Results for: Jennifer Kuzma
“Without transparency, we might see a kind of hyperpolarization,” says Jason Delborne, a professor of science, policy and society at North Carolina State University. Concerned groups will feel marginalized, and advocates won’t receive critical feedback needed to improve design and safety. “This puts the technology at risk of a knee-jerk moratorium at the first sign of difficulty,” he notes.
In this article, published by EMBOpress, researchers look at how new genetic-engineering (GE) technologies based on gene editing can help to generate crop varieties to address critical challenges in agricultural development. However, governance systems for these crops are poorly defined and currently uncertain.
A new story in Audubon Magazine, How Genetically Modified Mice Could One Day Save Island Birds, features quotes from GES Co-Directors Dr. Fred Gould and Dr. Jennifer Kuzma.
The article tells the story of how Dr. John Godwin, Associate Professor of Biological Sciences, and Ph.D. student Megan Serr became part of GBIRd (Genetic Biocontrol of Invasive Rodents), a global partnership working to save island birds from extinction by using the cutting-edge (and controversial) CRISPR and gene drive technologies to eradicate invasive species of mice.
Responsible Innovation in Biotechnology: Stakeholder attitudes and implications for research policy | Elementa
Jennifer Kuzma, September 1, 2020 | This article explores attitudes of stakeholders involved in biotechnology towards the Responsible Innovation (RI) framework.
Genetically modified mosquitoes could be released in Florida and Texas beginning this summer – silver bullet or jumping the gun?
Jennifer Kuzma, June 3, 2020 | Release of GM mosquitoes in Florida is imminent. But a multidisciplinary team of scientists believe that more studies are needed first. They encourage a publicly accessible registry for GM organisms.
July 25, 2019 | Khara Grieger and Jennifer Kuzma will lead a two-year, USDA-funded study of responsible innovation of food nanotechnology.
Biotechnology Oversight Gets an Early Make-Over by Trump’s White House and USDA: Part 2 – The USDA-APHIS Rule
Jennifer Kuzma, July 2, 2019 | USDA-APHIS has proposed an oversight process for GE crops that appears to be a significant departure from the current one. This article discusses the features of the proposed new rule, along with its strengths and weaknesses and my recommendations for how it should be amended.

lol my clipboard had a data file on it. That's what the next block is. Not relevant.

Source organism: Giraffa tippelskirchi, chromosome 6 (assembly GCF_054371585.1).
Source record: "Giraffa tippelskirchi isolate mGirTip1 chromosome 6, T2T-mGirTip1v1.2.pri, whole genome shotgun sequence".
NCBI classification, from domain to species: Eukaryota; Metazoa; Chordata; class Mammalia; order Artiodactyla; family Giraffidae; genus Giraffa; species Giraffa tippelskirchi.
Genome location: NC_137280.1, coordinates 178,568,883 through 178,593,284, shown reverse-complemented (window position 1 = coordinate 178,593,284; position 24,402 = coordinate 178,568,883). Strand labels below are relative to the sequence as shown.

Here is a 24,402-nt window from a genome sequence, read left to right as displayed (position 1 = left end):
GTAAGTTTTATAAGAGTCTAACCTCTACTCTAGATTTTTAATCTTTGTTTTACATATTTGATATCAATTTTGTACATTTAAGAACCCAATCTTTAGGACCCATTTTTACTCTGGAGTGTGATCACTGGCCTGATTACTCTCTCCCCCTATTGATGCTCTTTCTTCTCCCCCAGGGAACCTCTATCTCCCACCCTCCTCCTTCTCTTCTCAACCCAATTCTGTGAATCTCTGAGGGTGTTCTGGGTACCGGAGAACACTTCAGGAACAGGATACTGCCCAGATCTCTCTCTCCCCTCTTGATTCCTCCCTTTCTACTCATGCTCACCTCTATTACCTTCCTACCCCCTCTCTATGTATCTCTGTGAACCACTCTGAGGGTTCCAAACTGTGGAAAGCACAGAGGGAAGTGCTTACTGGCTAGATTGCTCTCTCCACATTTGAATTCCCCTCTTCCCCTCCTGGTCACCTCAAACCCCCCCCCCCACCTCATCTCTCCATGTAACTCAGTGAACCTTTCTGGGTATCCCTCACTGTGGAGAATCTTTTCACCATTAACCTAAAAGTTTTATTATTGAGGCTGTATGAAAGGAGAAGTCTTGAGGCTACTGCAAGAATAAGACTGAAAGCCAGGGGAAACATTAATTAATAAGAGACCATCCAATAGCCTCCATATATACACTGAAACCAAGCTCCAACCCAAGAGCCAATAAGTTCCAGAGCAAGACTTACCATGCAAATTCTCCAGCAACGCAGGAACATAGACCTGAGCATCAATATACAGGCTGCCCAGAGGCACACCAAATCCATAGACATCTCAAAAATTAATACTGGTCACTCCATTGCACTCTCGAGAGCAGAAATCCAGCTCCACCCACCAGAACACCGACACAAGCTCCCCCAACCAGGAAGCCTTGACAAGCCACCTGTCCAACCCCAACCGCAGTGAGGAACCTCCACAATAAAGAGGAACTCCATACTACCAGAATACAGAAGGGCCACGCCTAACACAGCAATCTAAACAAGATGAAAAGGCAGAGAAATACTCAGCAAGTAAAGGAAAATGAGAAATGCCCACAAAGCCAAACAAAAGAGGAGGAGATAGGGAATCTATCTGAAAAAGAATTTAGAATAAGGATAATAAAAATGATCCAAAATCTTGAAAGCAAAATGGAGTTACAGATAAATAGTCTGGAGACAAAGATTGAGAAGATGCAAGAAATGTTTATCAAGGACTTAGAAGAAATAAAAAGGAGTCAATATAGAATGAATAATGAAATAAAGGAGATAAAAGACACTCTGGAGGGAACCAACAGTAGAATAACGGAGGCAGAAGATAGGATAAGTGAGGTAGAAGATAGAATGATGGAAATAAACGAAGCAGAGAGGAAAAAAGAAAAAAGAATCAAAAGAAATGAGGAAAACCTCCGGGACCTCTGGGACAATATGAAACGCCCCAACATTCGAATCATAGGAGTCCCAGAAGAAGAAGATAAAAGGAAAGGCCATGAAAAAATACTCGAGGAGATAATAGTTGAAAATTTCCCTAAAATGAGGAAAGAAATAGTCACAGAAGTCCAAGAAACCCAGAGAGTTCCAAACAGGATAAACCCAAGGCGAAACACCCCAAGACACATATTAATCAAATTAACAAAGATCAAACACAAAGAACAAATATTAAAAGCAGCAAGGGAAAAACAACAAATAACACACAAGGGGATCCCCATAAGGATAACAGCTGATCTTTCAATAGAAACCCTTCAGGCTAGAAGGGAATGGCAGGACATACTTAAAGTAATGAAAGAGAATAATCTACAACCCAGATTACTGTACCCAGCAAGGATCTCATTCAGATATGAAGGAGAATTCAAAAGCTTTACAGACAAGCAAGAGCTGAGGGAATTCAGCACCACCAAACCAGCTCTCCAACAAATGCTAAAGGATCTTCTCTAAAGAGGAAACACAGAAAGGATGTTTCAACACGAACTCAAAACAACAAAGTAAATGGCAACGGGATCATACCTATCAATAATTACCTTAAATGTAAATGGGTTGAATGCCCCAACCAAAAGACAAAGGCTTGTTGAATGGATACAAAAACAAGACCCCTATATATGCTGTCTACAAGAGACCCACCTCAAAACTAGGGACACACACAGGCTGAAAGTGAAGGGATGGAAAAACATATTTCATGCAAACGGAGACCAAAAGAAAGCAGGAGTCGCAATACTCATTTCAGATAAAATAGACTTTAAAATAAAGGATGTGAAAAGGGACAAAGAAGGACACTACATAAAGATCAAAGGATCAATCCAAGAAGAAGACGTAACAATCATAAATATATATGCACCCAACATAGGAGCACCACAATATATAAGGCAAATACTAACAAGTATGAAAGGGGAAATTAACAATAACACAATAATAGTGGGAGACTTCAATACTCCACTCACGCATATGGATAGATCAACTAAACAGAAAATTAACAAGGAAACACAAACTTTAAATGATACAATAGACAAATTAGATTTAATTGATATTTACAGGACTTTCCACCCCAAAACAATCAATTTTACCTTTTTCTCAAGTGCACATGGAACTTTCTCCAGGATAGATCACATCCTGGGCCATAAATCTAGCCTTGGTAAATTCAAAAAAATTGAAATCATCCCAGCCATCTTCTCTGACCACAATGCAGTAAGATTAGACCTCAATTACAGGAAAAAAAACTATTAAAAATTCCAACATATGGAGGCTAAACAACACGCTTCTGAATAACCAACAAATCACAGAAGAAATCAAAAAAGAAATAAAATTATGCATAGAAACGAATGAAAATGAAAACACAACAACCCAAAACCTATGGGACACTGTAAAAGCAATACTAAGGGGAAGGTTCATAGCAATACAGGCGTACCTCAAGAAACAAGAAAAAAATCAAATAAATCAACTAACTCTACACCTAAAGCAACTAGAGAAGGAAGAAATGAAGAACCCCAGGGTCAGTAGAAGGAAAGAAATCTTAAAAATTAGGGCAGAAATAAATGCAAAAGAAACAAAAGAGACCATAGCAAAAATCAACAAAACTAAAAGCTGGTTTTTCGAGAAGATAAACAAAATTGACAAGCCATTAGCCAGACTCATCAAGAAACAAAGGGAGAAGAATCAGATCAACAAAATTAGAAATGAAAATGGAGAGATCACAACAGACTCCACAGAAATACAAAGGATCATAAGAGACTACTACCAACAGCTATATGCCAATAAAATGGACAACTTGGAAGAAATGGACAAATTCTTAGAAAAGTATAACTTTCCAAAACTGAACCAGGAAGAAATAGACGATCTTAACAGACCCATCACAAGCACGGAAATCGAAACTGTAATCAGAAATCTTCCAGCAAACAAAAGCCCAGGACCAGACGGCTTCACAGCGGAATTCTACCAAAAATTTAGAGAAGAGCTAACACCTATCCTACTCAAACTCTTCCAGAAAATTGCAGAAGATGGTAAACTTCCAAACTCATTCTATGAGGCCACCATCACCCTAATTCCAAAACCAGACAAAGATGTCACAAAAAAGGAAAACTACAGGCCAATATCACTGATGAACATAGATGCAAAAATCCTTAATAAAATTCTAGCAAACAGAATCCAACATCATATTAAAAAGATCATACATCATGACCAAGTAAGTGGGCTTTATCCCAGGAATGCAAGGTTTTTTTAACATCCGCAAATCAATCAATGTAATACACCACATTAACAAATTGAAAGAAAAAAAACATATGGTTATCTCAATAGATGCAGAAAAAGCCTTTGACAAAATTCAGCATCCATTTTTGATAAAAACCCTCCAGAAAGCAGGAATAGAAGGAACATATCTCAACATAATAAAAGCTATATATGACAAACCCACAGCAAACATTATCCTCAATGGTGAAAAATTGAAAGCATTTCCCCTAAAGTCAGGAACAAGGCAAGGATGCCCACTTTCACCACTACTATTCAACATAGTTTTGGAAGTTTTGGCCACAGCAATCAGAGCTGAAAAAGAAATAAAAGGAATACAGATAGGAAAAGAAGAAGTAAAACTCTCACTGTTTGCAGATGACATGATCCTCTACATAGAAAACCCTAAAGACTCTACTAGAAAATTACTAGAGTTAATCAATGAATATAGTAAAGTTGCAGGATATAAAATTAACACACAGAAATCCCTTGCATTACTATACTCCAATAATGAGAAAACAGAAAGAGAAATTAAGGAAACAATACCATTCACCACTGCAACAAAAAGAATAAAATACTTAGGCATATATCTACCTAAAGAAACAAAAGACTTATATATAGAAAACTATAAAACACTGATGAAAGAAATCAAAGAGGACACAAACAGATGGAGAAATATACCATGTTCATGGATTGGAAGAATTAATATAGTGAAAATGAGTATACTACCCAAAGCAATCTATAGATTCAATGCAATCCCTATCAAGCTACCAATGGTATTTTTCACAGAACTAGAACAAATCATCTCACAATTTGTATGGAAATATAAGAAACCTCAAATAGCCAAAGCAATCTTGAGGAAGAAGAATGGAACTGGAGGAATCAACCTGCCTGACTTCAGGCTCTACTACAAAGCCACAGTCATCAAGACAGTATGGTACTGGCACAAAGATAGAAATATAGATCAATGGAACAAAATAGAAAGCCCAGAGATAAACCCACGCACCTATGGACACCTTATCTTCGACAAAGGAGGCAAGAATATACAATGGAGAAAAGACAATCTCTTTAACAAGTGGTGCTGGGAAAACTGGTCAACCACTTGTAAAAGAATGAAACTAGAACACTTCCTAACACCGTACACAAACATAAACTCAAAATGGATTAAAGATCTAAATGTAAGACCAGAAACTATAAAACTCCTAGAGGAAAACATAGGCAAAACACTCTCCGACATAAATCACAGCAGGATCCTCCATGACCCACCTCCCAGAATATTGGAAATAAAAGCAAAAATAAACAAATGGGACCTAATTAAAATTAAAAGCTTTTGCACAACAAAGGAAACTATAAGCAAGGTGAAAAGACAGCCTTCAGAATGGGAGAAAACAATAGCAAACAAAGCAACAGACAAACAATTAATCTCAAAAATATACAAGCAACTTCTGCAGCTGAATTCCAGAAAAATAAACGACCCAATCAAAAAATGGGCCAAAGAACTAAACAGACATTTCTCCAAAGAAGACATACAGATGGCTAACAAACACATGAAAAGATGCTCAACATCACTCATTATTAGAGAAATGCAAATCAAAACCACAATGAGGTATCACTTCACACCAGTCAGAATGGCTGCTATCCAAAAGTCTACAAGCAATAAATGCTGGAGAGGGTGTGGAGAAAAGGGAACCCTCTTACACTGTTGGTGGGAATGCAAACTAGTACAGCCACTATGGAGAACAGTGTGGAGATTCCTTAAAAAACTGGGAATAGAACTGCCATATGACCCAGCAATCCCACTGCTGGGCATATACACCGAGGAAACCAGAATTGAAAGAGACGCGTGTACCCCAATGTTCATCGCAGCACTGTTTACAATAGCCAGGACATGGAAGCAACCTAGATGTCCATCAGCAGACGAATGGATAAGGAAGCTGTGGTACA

Biotechnology Oversight Gets an Early Make-Over by Trump’s White House and USDA: Part 1—The Executive Order
Jennifer Kuzma, June 18, 2019 | Last week, the Trump administration set the tone for its oversight of agricultural biotechnology (ag biotech) through two major actions: 1) Signing the Modernizing the Regulatory Framework for Agricultural Biotechnology Products Executive Order; and 2) Proposing a draft rule on the Movement of Certain Genetically Engineered Organisms (GEOs), changing how USDA reviews GE plants.
Procedurally Robust Risk Assessment Framework for Novel Genetically Engineered Organisms and Gene Drives
Jennifer Kuzma, March 8, 2019 | This article reviews the current state of gene-editing regulation for crops, illuminating the ways in which technology developers are repeating practices that may lead to the public and ethical failures of the first generation genetically engineered crops, and argues that the contentious socio-political history of genetic engineering will repeat itself for gene editing if these continue.
“We’re at this inflection point in society, where gene editing is really taking off, and now is the time we could have a more sustained public conversation about how we want it used in our world and how we don’t want it to be used,” said Jennifer Kuzma, co-director of the Genetic Engineering and Society Center at North Carolina State University. “All the polls indicate that people are less comfortable with animal biotechnology than plant biotechnology… A regulatory system cannot be based 100 percent on science or scientific risk, and values come into play when setting the standards.”